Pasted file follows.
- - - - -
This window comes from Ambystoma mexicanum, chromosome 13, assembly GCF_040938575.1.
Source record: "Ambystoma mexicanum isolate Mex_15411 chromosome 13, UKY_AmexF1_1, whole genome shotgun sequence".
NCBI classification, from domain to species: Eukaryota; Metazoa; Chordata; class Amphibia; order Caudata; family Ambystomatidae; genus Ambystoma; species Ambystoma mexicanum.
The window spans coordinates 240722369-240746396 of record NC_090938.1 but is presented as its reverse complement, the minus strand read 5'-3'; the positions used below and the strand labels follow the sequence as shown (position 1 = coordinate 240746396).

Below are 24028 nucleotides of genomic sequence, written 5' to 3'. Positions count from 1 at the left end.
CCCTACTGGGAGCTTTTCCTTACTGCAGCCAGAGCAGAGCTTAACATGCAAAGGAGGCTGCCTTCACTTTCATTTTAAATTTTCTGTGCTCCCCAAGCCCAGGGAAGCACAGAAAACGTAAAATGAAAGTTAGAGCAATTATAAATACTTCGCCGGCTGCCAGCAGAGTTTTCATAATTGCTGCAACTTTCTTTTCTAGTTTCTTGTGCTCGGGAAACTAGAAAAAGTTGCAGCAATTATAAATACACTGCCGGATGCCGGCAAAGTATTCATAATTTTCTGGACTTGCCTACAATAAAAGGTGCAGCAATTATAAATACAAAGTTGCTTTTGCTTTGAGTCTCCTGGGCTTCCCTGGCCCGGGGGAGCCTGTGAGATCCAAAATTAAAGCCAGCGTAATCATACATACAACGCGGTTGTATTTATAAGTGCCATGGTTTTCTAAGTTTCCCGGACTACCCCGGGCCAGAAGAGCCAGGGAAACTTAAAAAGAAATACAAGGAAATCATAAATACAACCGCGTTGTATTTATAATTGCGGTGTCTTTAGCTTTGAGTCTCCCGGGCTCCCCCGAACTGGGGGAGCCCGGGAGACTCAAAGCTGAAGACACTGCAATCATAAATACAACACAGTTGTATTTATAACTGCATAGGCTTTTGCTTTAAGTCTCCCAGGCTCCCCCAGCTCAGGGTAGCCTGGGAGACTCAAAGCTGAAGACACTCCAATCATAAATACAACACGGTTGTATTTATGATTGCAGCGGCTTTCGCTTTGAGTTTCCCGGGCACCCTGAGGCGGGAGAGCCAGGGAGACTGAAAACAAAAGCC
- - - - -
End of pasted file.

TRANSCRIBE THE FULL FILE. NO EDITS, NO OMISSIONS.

This window comes from Ambystoma mexicanum, chromosome 13, assembly GCF_040938575.1.
Source record: "Ambystoma mexicanum isolate Mex_15411 chromosome 13, UKY_AmexF1_1, whole genome shotgun sequence".
NCBI classification, from domain to species: Eukaryota; Metazoa; Chordata; class Amphibia; order Caudata; family Ambystomatidae; genus Ambystoma; species Ambystoma mexicanum.
The window spans coordinates 240722369-240746396 of record NC_090938.1 but is presented as its reverse complement, the minus strand read 5'-3'; the positions used below and the strand labels follow the sequence as shown (position 1 = coordinate 240746396).

Below are 24028 nucleotides of genomic sequence, written 5' to 3'. Positions count from 1 at the left end.
CCCTACTGGGAGCTTTTCCTTACTGCAGCCAGAGCAGAGCTTAACATGCAAAGGAGGCTGCCTTCACTTTCATTTTAAATTTTCTGTGCTCCCCAAGCCCAGGGAAGCACAGAAAACGTAAAATGAAAGTTAGAGCAATTATAAATACTTCGCCGGCTGCCAGCAGAGTTTTCATAATTGCTGCAACTTTCTTTTCTAGTTTCTTGTGCTCGGGAAACTAGAAAAAGTTGCAGCAATTATAAATACACTGCCGGATGCCGGCAAAGTATTCATAATTTTCTGGACTTGCCTACAATAAAAGGTGCAGCAATTATAAATACAAAGTTGCTTTTGCTTTGAGTCTCCTGGGCTTCCCTGGCCCGGGGGAGCCTGTGAGATCCAAAATTAAAGCCAGCGTAATCATACATACAACGCGGTTGTATTTATAAGTGCCATGGTTTTCTAAGTTTCCCGGACTACCCCGGGCCAGAAGAGCCAGGGAAACTTAAAAAGAAATACAAGGAAATCATAAATACAACCGCGTTGTATTTATAATTGCGGTGTCTTTAGCTTTGAGTCTCCCGGGCTCCCCCGAACTGGGGGAGCCCGGGAGACTCAAAGCTGAAGACACTGCAATCATAAATACAACACAGTTGTATTTATAACTGCATAGGCTTTTGCTTTAAGTCTCCCAGGCTCCCCCAGCTCAGGGTAGCCTGGGAGACTCAAAGCTGAAGACACTCCAATCATAAATACAACACGGTTGTATTTATGATTGCAGCGGCTTTCGCTTTGAGTTTCCCGGGCACCCTGAGGCGGGAGAGCCAGGGAGACTGAAAACAAAAGCC